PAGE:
Gospel for Today: Christ the King



Today the Church celebrates the great Solemnity of Jesus Christ King of the Universe, often called simply “Christ the King.”  This solemnity was instituted by Pope Pius XI in 1925 as an antidote to the secularism that he saw rampant in the world during his time.  He believed the world needed a reminder of Who was really in authority (a reminder which is still needed today).

It is fitting that this great feast falls on the last Sunday in Ordinary Time, before we begin our Advent season of preparation in anticipation of the birth of a newborn King in Bethlehem.  Jesus Christ was King of the Universe already at His humble birth, but very few recognized Him as such at the time.  When Christ comes again in glory at the end of time, His authority will be universally recognized.  All will live in the light of His reign.
Today in our gospel we are given a preview of that that day will be like (Mt 25:31-46).  Jesus speaks of the Son of Man (one of His many titles) coming in glory and sitting upon His throne, with all the nations assembled before Him.  We tend to think of kings and other powerful figures of basking in the limelight.  But not in this case.  Christ the King is the light, and He shines His light upon us.  This is why so much attention is given in today’s gospel reading not to Christ, but to you and I.  We see all peoples from every nation, every last one of us, being judged.  The King will separate us out, the sheep from the goats.  The sheep will go to His right, into eternal life, while the goats will go to the left, into eternal punishment.
How will the King determine who is a sheep and who is a goat?  He will judge us according to the love we have shown our neighbors during our lives — specifically, the least of our neighbors.  Have we clothed the naked?  Have we fed the hungry?  Have we visited the sick and those in prison?  Have we ministered to their needs?  For, as Christ tells us, whatever we do for the least of His people, thus we do (or do not do) for Him.  We will be judged according to how we loved.
Most Christians know this gospel passage.  It is a poignant reminder for us to love our neighbors.  But why does the Church present it to us here, on the Solemnity of Christ the King?  Shouldn’t the readings be something about Christ’s glory and might and power and divinity?  Where is the triumph?  Where is the kingship?  This gospel reading seems to be more about us and how we ought to behave.  And that is rather the point.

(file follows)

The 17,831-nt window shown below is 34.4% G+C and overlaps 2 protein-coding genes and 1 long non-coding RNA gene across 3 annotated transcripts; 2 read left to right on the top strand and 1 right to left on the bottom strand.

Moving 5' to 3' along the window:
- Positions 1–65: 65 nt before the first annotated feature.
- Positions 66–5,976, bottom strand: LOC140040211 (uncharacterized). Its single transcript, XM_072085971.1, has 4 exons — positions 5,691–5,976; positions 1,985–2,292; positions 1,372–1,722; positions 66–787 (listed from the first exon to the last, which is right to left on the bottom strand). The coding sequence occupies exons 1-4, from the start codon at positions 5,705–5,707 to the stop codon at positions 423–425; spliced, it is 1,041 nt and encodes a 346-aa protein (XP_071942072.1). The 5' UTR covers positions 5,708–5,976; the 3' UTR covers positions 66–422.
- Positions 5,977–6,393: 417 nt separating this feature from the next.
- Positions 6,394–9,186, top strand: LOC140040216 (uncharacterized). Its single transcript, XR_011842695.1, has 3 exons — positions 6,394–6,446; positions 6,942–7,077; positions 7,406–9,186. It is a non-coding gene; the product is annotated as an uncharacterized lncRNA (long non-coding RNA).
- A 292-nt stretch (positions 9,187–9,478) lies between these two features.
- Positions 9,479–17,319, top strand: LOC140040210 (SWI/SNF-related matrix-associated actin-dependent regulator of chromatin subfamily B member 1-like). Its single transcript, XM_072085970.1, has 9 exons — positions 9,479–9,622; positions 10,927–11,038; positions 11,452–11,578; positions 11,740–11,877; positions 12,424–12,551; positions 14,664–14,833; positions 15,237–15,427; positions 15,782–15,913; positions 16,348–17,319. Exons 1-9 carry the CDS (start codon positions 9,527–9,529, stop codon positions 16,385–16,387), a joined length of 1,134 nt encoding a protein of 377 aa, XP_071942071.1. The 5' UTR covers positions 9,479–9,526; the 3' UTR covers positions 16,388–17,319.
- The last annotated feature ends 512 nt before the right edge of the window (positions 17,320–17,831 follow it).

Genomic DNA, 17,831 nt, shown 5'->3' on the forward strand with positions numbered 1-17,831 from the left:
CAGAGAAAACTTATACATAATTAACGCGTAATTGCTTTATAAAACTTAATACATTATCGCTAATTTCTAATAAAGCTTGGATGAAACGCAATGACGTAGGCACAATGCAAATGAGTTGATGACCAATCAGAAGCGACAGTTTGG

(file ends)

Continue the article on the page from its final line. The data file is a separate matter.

Pope Pius XI established this feast to combat secularism.  Secularism is a way of life that leaves God out of man’s thinking.  The secular person organizes his or her life as if God did not exist.  Christ makes no difference to his or her actions.  Today’s celebration reminds us that we cannot allow our lives to become secularized.  We must always and everywhere remember that Jesus Christ always was, is now, and ever shall be King of all Creation.  He is ruler over all, and that makes a difference as to how we live our lives.
Living our lives as subjects of Christ the King means ever striving to be a sheep in His flock (not a goat).  Living in the light of Christ means seeing Jesus in the least of our brethren and treating them with the love that Christ has for them.  It makes a difference in our behaviors and actions, in how we relate to others, each and every day.
We become different when we acknowledge Christ as our King. We treat others differently.  We love differently.  Today, let us renew our commitment to serving the King of the Universe, the King of us all.
A partial indulgence is granted to the faithful, who piously recite the Act of Dedication of the Human Race to Jesus Christ King. A plenary indulgence is granted, if it is recited publicly on the feast of our Lord Jesus Christ King.
Most sweet Jesus, Redeemer of the human race, look down upon us humbly prostrate before you. We are yours, and yours we wish to be; but to be more surely united with you, behold each one of us freely consecrates himself today to your Most Sacred Heart. Many indeed have never known you; many, too, despising your precepts, have rejected you. Have mercy on them all, most merciful Jesus, and draw them to your Sacred Heart. Be King, O Lord, not only of the faithful who have never forsaken you, but also of the prodigal children who have abandoned you; grant that they may quickly return to their Father’s house, lest they die of wretchedness and hunger. Be King of those who are deceived by erroneous opinions, or whom discord keeps aloof, and call them back to the harbor of truth and the unity of faith, so that soon there may be but one flock and one Shepherd. Grant, O Lord, to your Church assurance of freedom and immunity from harm; give tranquility of order to all nations; make the earth resound from pole to pole with one cry: Praise to the divine Heart that wrought our salvation; to it be glory and honor for ever. Amen.
Prayer Source: Enchiridion of Indulgences , June 29, 1968

WCU Catholic Campus Ministry
Matthew Newsome, MTh, campus minister
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